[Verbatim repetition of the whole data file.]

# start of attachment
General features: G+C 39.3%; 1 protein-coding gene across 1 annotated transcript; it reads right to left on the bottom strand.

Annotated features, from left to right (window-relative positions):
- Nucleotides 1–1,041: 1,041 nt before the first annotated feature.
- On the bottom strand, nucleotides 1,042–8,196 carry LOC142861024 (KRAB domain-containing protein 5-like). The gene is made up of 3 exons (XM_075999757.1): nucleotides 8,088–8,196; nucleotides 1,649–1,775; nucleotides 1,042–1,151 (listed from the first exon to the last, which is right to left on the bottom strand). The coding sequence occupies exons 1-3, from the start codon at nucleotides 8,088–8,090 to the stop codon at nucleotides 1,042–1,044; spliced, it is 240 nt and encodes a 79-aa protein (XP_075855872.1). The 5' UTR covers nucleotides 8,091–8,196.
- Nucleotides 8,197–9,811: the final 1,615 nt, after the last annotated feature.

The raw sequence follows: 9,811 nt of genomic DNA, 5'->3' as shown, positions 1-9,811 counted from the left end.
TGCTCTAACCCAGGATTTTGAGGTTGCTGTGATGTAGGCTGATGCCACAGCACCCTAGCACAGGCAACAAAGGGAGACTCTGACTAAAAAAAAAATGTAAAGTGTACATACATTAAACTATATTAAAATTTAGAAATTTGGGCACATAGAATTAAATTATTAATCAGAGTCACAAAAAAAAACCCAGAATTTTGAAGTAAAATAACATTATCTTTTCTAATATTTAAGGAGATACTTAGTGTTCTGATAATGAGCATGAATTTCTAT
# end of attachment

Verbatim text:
General features: G+C 39.3%; 1 protein-coding gene across 1 annotated transcript; it reads right to left on the bottom strand.

Annotated features, from left to right (window-relative positions):
- Nucleotides 1–1,041: 1,041 nt before the first annotated feature.
- On the bottom strand, nucleotides 1,042–8,196 carry LOC142861024 (KRAB domain-containing protein 5-like). The gene is made up of 3 exons (XM_075999757.1): nucleotides 8,088–8,196; nucleotides 1,649–1,775; nucleotides 1,042–1,151 (listed from the first exon to the last, which is right to left on the bottom strand). The coding sequence occupies exons 1-3, from the start codon at nucleotides 8,088–8,090 to the stop codon at nucleotides 1,042–1,044; spliced, it is 240 nt and encodes a 79-aa protein (XP_075855872.1). The 5' UTR covers nucleotides 8,091–8,196.
- Nucleotides 8,197–9,811: the final 1,615 nt, after the last annotated feature.

The raw sequence follows: 9,811 nt of genomic DNA, 5'->3' as shown, positions 1-9,811 counted from the left end.
TGCTCTAACCCAGGATTTTGAGGTTGCTGTGATGTAGGCTGATGCCACAGCACCCTAGCACAGGCAACAAAGGGAGACTCTGACTAAAAAAAAAATGTAAAGTGTACATACATTAAACTATATTAAAATTTAGAAATTTGGGCACATAGAATTAAATTATTAATCAGAGTCACAAAAAAAAACCCAGAATTTTGAAGTAAAATAACATTATCTTTTCTAATATTTAAGGAGATACTTAGTGTTCTGATAATGAGCATGAATTTCTAT